| Last updated
At the age of five, youngster Declan Thompson was diagnosed with Perthes disease, an extremely rare childhood condition that affects the hips.
He had to have a number of surgeries and was wheelchair-bound for 18 months. His parents were told by doctors that he may never be able to walk again, never mind play football.
On Saturday, he realised his dream of becoming a professional footballer when he came on as a second half substitute for his beloved Sheffield Wednesday in their 2-0 FA Cup third round win over Exeter City.
It's an achievement that might have seemed impossible all those years back when he defiantly tried to get involved in playing football while on a zimmer frame.
"Coming onto the pitch it was quite emotional and I thought to myself I've got to kick on now and nail a spot in the first-team," he told SPORTbible.
"I never gave up. Playing football was the one thing that made me happy when I was younger.
"It's been a tough one. I've had injuries and rejections but it's always made me a bigger and better person.
"I've always had the mindset that being told 'No' is not the end of the world.
"Now I'm an ambassador for a charity called 'Steps' and I'm trying to give back to the young girls and boys that are struggling.
"I want to show them that anything is possible. You can't have the mindset where you think you can't become something when you're told 'No.'
Declan was 11 when he was discharged and able to partake in everyday activities such as running, biking and playing with his friends.
His journey to this point is nothing short of remarkable. He is in his second spell with Wednesday, the first ending at 14 when he had a growth spurt that brought his final problems with his hip and saw him lose a bit of coordination.
Not enjoying it, he left so he could play football with his friends instead.
"I reflect it on quite a bit," Declan says of his path to get to this point.
"I remember being in my hospital bed having my pins taken out and I was in agony. That's the worst pain I've ever been in.
"Being in a wheelchair around my friends didn't really affect me because they were quite supportive and would push me around I my arms got tired.
"They'd always involve me in things. The thing that hurt me the most when I was younger was when I went to a Christmas light display.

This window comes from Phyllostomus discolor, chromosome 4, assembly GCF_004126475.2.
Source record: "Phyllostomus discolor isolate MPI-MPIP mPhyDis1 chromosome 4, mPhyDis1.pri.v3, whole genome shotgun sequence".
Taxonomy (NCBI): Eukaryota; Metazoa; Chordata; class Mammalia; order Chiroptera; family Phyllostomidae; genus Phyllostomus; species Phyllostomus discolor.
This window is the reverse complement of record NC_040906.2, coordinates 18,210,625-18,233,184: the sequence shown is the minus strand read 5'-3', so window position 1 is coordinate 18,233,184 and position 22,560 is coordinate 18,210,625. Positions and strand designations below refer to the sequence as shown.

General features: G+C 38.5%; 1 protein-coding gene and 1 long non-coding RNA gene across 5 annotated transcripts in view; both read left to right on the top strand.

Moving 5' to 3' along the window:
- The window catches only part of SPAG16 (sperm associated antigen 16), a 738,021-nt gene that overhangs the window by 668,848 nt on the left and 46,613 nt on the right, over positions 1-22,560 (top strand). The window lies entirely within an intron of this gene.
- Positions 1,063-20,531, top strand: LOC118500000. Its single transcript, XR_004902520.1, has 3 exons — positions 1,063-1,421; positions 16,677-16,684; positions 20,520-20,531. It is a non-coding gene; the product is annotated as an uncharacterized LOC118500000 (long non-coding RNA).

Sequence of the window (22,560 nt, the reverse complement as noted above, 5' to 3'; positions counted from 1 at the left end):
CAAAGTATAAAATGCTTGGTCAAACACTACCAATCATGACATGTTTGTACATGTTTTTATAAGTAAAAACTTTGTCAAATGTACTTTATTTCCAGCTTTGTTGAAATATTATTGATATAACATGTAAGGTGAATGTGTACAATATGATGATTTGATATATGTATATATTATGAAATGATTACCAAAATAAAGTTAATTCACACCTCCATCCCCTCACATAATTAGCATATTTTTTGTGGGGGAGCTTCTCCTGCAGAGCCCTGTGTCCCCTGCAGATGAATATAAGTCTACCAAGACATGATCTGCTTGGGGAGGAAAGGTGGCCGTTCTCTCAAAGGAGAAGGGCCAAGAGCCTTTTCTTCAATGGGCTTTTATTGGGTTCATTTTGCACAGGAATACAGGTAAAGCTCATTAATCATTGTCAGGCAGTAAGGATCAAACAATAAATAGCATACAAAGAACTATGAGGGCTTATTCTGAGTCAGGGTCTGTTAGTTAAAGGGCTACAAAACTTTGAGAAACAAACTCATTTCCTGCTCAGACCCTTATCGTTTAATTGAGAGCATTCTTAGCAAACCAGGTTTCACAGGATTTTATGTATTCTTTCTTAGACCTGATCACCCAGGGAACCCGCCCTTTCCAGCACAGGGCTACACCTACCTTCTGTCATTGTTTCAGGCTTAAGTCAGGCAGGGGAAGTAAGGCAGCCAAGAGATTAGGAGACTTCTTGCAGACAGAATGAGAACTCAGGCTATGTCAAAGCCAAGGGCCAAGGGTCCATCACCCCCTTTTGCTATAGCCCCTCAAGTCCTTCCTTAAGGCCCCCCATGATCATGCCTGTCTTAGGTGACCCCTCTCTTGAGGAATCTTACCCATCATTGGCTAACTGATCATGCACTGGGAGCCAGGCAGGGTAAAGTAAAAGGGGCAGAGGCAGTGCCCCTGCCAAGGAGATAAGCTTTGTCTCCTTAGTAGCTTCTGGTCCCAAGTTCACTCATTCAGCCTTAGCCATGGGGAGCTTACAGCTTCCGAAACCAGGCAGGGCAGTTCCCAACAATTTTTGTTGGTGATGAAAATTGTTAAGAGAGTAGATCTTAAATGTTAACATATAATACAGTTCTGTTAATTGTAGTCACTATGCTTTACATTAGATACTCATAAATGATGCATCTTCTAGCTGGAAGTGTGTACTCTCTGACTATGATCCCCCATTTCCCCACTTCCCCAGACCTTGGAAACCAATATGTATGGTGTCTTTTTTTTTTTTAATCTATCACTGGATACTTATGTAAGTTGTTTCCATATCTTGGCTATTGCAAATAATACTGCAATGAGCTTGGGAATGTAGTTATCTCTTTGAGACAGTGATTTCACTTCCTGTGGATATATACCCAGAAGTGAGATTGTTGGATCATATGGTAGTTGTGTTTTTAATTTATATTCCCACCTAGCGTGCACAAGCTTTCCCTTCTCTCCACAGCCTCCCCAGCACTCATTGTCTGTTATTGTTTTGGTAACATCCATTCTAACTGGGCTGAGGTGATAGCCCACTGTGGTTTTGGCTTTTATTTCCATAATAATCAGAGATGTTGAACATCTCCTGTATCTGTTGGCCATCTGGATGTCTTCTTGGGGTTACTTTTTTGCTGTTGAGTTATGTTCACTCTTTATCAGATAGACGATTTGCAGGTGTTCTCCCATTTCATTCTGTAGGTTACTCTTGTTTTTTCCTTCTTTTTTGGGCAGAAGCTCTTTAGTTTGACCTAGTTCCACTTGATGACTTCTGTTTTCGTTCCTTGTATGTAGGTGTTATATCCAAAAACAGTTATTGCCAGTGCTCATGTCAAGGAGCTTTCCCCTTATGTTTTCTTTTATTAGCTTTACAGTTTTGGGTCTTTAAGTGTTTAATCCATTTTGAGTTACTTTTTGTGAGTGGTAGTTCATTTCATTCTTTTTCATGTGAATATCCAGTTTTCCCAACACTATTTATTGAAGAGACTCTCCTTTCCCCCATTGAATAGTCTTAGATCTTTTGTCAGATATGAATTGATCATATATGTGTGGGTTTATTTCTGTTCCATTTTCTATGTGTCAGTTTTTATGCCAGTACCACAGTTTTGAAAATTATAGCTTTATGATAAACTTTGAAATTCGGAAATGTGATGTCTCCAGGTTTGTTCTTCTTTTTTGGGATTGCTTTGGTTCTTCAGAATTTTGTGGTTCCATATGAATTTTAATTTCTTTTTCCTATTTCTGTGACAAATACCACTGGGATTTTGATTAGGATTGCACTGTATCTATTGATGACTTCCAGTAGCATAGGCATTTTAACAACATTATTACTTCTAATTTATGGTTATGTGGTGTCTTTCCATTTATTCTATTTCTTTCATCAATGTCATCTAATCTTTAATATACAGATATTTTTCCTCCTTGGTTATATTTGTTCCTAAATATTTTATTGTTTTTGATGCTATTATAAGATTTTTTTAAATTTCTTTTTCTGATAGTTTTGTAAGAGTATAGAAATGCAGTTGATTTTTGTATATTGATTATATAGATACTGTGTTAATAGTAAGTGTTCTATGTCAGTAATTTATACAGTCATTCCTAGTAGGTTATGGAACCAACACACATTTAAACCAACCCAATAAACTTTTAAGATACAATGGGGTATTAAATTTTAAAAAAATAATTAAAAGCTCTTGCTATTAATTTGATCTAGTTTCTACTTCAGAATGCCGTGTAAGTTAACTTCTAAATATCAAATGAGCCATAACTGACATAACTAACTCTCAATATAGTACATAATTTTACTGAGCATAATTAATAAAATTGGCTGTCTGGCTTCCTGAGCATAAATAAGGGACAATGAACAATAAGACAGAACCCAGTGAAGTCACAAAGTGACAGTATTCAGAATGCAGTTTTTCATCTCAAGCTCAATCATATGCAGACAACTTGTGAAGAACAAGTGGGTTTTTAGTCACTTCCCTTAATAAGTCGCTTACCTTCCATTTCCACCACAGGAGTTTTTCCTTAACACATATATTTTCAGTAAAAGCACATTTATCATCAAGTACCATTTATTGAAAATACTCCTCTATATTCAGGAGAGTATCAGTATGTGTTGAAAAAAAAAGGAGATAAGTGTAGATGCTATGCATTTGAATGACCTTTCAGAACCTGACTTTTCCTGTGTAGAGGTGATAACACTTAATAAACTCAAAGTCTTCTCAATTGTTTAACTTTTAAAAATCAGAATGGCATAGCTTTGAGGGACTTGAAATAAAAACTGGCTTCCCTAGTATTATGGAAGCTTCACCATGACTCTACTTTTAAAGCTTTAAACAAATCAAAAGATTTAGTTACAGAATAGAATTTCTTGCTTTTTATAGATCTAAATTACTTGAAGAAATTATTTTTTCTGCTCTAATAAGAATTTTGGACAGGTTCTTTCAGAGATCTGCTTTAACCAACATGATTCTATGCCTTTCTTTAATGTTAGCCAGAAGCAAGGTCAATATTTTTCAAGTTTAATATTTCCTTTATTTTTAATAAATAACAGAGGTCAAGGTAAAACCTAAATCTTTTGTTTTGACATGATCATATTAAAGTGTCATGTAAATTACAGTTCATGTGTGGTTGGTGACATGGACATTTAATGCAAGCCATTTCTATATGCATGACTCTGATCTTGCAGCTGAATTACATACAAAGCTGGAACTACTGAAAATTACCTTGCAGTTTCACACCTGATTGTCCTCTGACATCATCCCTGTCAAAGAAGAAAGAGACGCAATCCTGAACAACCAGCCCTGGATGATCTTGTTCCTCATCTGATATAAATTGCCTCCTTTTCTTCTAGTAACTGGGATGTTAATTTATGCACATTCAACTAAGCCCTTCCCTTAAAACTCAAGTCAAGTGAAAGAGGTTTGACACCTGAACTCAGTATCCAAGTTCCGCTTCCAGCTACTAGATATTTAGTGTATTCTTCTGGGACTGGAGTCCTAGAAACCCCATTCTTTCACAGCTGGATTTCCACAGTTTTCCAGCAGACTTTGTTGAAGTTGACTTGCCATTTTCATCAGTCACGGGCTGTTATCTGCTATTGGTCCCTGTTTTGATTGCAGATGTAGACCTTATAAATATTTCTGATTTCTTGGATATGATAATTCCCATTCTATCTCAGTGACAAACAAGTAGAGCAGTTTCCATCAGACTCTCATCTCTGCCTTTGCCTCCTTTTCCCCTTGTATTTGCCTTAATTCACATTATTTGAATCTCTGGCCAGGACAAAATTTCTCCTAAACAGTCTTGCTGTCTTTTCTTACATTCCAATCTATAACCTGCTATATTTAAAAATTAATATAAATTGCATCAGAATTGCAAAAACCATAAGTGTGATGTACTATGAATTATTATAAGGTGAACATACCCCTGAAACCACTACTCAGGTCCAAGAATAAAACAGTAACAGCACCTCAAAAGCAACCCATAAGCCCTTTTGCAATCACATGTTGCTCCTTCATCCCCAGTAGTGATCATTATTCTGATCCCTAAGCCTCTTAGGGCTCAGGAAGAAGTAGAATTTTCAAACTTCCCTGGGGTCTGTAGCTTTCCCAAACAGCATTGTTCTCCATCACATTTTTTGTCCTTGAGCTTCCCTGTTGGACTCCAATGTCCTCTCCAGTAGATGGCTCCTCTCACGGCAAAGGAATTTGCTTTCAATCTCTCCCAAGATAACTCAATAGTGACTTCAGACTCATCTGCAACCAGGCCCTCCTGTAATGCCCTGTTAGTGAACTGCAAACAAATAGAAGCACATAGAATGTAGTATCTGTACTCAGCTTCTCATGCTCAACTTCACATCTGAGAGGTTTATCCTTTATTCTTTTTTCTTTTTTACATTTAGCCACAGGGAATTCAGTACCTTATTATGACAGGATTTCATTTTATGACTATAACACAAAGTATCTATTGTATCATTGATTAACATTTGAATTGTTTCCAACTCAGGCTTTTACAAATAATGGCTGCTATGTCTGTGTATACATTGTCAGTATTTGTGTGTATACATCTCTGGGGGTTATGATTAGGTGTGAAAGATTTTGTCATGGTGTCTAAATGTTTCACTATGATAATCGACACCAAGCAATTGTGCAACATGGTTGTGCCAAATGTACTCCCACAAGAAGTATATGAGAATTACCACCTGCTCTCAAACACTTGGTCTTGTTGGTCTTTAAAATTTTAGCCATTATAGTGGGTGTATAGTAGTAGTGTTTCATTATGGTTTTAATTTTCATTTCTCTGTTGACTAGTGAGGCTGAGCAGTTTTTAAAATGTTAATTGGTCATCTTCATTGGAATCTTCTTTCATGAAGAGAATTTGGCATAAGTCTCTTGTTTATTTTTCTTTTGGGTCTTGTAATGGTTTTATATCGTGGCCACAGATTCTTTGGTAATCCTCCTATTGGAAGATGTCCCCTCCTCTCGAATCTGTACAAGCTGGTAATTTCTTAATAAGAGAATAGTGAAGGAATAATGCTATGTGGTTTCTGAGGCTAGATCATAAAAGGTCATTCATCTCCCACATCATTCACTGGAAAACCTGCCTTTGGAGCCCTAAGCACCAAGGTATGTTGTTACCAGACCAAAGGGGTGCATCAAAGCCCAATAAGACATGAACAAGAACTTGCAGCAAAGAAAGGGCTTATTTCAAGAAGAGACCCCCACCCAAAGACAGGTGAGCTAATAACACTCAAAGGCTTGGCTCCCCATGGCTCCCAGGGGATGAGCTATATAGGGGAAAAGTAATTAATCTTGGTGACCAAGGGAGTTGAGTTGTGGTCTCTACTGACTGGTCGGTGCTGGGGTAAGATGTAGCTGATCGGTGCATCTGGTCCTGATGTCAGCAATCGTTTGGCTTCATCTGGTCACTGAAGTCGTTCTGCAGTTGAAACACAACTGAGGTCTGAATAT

"I saw people looking at me and laughing and that really got to me. Seeing my friends kicking a football, that made me want to join in.
"It wasn't about becoming a professional at that point, it was having my life back."
Declan has received messages from all around the world, with even Sheffield United fans congratulating him after being touched his inspiring his story.
A video of his dad, former Boston United player Lee, tearing up as he proudly watched his son making his first-team bow, promptly went viral.
Declan watched it afterwards on the team coach and he too had to try and control his emotions.
"I got onto the coach and a couple of the lads turned around to me and said, 'Have you seen your dad's video? It's gone viral already'
"I didn't have a clue and I looked at it and I couldn't watch it for long because it made me quite emotional.
"I watched it the first bit and thought, 'I've got to turn it off because I don't want to show the lads I'm emotional!'
"He called me and just told me how proud he was. My dad's had more fame than me from this! Scrolling through Twitter and seeing my family name, it just makes me proud. It's great that I can repay them for what they've done for me."
The other important man in his journey has been his grandad Craig, who suffered a heart attack two years ago and still has some brain problems even though he is getting better.
Declan was "heartbroken" he couldn't be there in person because of COVID-19 pandemic but made sure to visit him and give him his match shirt, which will be going up in his back bedroom.
"My grandad took me to every single game so I went round to his house on Sunday and I took my shirt round. I gave him my shirt and I could tell he was happy.
"He's not really expressed emotions in front of me but I could tell I made him proud. That was one of the best parts for me.
"He's more resilient than me - that's where I've got it from. Anything he wants me to do, I'll do it for him."
What next for Declan? He's still hopeful of a new contract as his current deal expires next summer, but for now he is concentrating on breaking into the Wednesday.
"I just want to focus on playing football and enjoying it really. I hope it's with Wednesday. I just want to kick on and become a household name in every Wednesday fan's house."
Chosen for YouChosen for You
Most Read StoriesMost Read